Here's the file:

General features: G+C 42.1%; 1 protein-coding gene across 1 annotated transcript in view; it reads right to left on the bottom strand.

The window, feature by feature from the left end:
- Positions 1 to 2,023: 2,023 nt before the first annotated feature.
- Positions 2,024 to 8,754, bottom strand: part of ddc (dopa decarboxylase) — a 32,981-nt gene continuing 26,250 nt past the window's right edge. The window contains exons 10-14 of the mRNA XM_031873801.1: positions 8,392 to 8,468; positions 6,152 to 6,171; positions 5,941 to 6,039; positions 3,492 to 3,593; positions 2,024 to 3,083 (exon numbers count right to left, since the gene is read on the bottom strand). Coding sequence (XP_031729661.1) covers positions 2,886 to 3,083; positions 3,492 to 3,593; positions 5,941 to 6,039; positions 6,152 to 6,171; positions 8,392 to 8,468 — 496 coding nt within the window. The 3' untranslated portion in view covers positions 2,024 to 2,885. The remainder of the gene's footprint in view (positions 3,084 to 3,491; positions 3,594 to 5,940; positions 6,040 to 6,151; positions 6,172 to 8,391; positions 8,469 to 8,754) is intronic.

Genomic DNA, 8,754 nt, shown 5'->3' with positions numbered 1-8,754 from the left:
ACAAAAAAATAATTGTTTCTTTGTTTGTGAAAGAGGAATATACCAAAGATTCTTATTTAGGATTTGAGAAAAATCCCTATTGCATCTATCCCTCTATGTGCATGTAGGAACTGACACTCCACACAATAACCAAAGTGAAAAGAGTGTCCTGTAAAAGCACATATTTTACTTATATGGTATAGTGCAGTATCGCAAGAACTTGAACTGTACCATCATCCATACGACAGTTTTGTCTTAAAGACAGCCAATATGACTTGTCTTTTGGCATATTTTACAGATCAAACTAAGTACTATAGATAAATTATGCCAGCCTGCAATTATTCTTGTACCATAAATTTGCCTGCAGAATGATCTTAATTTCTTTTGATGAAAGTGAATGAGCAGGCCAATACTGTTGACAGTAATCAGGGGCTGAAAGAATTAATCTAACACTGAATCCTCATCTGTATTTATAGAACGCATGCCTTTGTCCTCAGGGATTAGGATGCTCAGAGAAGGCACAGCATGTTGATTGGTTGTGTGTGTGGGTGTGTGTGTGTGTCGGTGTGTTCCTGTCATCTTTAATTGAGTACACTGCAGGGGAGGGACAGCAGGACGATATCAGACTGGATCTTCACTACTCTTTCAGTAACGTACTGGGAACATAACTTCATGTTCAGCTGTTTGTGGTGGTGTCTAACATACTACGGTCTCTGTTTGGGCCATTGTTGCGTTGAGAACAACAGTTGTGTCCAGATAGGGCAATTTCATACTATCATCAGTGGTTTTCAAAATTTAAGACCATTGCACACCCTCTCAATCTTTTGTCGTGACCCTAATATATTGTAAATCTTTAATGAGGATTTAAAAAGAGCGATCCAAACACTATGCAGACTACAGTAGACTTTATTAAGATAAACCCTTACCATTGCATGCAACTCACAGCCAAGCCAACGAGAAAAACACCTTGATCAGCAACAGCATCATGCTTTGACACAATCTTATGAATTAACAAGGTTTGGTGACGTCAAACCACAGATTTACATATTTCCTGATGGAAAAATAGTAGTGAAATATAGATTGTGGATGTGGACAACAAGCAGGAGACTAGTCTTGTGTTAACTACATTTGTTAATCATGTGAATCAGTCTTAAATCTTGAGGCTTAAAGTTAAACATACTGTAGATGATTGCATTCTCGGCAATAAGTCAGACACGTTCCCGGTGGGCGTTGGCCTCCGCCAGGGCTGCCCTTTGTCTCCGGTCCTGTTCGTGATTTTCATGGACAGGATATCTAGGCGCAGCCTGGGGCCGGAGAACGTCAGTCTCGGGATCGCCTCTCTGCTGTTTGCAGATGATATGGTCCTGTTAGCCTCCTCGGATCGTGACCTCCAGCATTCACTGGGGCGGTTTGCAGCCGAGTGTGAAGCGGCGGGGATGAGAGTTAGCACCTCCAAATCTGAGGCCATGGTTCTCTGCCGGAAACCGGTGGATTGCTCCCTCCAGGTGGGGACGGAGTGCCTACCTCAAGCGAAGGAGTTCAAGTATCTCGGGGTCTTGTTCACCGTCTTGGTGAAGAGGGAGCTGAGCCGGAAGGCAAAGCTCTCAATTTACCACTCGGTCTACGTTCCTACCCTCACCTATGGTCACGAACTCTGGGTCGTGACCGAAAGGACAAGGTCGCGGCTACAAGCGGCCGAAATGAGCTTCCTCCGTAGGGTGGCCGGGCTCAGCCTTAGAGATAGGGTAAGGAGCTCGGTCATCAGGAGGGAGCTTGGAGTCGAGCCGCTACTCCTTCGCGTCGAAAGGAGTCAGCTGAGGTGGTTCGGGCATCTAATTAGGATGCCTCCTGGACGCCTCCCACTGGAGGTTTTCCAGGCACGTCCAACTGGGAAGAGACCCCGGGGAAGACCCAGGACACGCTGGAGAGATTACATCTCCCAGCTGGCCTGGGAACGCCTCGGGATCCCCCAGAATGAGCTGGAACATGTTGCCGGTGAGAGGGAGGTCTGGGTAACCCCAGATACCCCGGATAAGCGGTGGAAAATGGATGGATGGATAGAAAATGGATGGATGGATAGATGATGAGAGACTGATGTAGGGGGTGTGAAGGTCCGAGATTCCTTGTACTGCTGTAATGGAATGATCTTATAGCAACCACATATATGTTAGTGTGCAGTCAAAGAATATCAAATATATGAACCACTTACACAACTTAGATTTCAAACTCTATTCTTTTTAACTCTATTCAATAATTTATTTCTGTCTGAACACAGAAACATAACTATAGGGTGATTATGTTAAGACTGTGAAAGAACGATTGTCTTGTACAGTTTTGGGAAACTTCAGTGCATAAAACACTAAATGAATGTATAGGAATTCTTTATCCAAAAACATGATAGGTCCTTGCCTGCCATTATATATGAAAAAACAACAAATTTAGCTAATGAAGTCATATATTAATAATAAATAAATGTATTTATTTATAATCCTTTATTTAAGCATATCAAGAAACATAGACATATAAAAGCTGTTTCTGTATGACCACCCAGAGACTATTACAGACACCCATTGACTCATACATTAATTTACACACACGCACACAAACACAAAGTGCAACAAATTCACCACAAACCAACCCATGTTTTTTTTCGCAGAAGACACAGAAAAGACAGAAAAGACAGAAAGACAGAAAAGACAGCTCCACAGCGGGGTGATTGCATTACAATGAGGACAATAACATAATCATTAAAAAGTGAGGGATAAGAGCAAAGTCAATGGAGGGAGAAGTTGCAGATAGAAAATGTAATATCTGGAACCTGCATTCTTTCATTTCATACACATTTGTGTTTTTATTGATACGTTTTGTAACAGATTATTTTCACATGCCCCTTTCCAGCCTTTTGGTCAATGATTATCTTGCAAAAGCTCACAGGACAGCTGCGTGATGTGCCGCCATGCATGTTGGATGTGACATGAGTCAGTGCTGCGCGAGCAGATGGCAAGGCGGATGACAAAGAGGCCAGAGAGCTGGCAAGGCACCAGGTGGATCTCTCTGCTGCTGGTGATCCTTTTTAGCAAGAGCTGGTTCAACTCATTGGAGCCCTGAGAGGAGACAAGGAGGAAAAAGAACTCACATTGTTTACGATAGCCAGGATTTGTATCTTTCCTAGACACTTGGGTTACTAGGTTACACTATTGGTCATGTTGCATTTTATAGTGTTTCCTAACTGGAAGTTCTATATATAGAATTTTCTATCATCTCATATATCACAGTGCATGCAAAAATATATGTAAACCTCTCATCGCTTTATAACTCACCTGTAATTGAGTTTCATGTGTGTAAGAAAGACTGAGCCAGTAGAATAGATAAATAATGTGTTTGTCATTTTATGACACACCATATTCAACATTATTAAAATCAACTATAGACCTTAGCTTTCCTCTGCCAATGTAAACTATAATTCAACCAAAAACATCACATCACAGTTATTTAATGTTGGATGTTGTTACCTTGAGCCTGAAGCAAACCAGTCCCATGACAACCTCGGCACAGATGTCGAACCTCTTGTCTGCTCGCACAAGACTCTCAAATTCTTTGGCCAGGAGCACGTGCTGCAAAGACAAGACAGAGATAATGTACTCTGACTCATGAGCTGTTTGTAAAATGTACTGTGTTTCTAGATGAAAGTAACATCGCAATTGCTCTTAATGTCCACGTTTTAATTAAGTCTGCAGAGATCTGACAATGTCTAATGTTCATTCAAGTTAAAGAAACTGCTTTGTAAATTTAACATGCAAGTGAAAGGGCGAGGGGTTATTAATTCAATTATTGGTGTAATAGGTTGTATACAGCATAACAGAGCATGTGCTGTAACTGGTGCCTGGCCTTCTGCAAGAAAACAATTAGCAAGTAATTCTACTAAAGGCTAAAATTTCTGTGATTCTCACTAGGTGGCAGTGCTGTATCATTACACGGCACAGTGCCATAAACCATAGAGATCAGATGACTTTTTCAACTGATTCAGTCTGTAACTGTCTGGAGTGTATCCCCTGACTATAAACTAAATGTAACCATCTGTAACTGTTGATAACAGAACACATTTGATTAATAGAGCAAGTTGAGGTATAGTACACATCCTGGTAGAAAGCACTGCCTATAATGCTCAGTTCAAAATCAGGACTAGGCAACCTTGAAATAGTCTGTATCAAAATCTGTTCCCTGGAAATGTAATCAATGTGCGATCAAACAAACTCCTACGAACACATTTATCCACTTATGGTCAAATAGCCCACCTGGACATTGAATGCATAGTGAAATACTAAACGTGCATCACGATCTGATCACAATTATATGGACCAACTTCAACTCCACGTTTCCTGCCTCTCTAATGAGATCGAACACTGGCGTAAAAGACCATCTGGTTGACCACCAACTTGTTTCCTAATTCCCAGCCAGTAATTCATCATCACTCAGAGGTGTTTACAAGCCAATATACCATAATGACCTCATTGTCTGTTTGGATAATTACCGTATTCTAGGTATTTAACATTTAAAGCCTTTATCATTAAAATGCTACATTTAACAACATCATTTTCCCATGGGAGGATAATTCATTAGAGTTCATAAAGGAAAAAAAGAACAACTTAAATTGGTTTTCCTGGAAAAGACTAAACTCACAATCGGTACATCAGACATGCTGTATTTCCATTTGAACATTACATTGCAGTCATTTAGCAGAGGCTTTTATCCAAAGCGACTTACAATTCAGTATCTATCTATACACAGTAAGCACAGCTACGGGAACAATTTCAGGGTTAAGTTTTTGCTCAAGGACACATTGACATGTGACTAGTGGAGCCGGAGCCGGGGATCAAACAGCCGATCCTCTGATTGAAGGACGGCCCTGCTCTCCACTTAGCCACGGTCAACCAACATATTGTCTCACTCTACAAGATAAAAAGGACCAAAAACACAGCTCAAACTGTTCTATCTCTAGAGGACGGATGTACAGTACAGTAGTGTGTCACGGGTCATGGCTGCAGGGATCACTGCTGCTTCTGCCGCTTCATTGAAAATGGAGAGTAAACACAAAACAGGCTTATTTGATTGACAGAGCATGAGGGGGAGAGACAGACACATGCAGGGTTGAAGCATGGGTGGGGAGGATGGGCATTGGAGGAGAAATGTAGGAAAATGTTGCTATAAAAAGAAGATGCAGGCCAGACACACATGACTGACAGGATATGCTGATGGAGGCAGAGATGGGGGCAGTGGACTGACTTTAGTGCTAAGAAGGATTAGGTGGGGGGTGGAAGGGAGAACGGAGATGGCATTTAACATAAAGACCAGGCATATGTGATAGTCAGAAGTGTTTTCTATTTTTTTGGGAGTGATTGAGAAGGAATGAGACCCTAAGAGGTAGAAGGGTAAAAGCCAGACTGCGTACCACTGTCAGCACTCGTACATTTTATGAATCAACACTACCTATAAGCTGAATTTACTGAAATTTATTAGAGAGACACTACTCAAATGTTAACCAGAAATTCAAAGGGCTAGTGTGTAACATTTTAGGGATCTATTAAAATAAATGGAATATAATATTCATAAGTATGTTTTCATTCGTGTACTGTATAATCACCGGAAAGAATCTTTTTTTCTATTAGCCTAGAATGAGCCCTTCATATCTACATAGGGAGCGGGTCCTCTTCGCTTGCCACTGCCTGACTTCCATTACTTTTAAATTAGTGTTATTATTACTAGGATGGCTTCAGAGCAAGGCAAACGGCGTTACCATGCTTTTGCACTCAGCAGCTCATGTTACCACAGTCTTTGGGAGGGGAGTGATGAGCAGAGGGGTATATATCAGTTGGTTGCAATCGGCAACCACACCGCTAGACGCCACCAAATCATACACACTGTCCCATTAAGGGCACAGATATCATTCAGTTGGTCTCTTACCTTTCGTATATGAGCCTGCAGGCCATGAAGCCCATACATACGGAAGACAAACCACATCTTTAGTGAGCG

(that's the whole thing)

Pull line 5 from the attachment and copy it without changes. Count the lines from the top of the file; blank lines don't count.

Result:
Genomic DNA, 8,754 nt, shown 5'->3' with positions numbered 1-8,754 from the left: